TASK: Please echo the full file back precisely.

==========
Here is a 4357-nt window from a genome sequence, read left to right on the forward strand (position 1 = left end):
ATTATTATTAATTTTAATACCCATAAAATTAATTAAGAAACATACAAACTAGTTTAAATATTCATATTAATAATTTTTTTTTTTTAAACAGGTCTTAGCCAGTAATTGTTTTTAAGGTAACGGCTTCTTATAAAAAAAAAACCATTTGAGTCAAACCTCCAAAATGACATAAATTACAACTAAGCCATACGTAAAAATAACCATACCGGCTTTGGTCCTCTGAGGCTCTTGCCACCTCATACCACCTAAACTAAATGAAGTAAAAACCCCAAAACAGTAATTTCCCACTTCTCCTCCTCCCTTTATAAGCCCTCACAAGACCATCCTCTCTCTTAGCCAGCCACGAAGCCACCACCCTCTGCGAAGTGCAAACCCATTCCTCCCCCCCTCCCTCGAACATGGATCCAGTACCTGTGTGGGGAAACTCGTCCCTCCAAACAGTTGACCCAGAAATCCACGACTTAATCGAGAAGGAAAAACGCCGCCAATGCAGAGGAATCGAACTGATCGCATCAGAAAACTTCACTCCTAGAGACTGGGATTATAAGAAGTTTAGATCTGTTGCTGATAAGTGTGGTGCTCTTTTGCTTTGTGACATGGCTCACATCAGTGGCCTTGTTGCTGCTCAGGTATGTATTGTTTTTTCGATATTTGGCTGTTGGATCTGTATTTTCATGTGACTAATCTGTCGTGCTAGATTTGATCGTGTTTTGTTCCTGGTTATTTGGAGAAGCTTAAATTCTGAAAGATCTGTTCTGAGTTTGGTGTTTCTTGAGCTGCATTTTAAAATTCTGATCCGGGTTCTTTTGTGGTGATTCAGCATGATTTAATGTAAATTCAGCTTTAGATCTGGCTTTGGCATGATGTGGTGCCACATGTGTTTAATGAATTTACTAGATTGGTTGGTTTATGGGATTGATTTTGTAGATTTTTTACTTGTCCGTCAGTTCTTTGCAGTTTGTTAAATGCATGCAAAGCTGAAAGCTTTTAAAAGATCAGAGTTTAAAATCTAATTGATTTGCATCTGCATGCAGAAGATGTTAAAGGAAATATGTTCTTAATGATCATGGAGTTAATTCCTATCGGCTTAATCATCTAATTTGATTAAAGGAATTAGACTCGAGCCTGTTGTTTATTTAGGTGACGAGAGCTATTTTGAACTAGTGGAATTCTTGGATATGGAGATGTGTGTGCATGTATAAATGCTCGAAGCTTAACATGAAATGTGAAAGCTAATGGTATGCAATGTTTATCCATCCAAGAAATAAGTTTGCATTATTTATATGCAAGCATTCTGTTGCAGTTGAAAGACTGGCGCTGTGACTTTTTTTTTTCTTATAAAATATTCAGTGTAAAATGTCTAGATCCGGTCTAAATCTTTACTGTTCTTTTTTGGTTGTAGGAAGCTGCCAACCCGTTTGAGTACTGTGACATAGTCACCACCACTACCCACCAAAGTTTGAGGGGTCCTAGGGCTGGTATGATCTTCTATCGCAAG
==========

Here is a 4357-nt window from a genome sequence, read left to right on the forward strand (position 1 = left end):
ATTATTATTAATTTTAATACCCATAAAATTAATTAAGAAACATACAAACTAGTTTAAATATTCATATTAATAATTTTTTTTTTTTAAACAGGTCTTAGCCAGTAATTGTTTTTAAGGTAACGGCTTCTTATAAAAAAAAAACCATTTGAGTCAAACCTCCAAAATGACATAAATTACAACTAAGCCATACGTAAAAATAACCATACCGGCTTTGGTCCTCTGAGGCTCTTGCCACCTCATACCACCTAAACTAAATGAAGTAAAAACCCCAAAACAGTAATTTCCCACTTCTCCTCCTCCCTTTATAAGCCCTCACAAGACCATCCTCTCTCTTAGCCAGCCACGAAGCCACCACCCTCTGCGAAGTGCAAACCCATTCCTCCCCCCCTCCCTCGAACATGGATCCAGTACCTGTGTGGGGAAACTCGTCCCTCCAAACAGTTGACCCAGAAATCCACGACTTAATCGAGAAGGAAAAACGCCGCCAATGCAGAGGAATCGAACTGATCGCATCAGAAAACTTCACTCCTAGAGACTGGGATTATAAGAAGTTTAGATCTGTTGCTGATAAGTGTGGTGCTCTTTTGCTTTGTGACATGGCTCACATCAGTGGCCTTGTTGCTGCTCAGGTATGTATTGTTTTTTCGATATTTGGCTGTTGGATCTGTATTTTCATGTGACTAATCTGTCGTGCTAGATTTGATCGTGTTTTGTTCCTGGTTATTTGGAGAAGCTTAAATTCTGAAAGATCTGTTCTGAGTTTGGTGTTTCTTGAGCTGCATTTTAAAATTCTGATCCGGGTTCTTTTGTGGTGATTCAGCATGATTTAATGTAAATTCAGCTTTAGATCTGGCTTTGGCATGATGTGGTGCCACATGTGTTTAATGAATTTACTAGATTGGTTGGTTTATGGGATTGATTTTGTAGATTTTTTACTTGTCCGTCAGTTCTTTGCAGTTTGTTAAATGCATGCAAAGCTGAAAGCTTTTAAAAGATCAGAGTTTAAAATCTAATTGATTTGCATCTGCATGCAGAAGATGTTAAAGGAAATATGTTCTTAATGATCATGGAGTTAATTCCTATCGGCTTAATCATCTAATTTGATTAAAGGAATTAGACTCGAGCCTGTTGTTTATTTAGGTGACGAGAGCTATTTTGAACTAGTGGAATTCTTGGATATGGAGATGTGTGTGCATGTATAAATGCTCGAAGCTTAACATGAAATGTGAAAGCTAATGGTATGCAATGTTTATCCATCCAAGAAATAAGTTTGCATTATTTATATGCAAGCATTCTGTTGCAGTTGAAAGACTGGCGCTGTGACTTTTTTTTTTCTTATAAAATATTCAGTGTAAAATGTCTAGATCCGGTCTAAATCTTTACTGTTCTTTTTTGGTTGTAGGAAGCTGCCAACCCGTTTGAGTACTGTGACATAGTCACCACCACTACCCACCAAAGTTTGAGGGGTCCTAGGGCTGGTATGATCTTCTATCGCAAG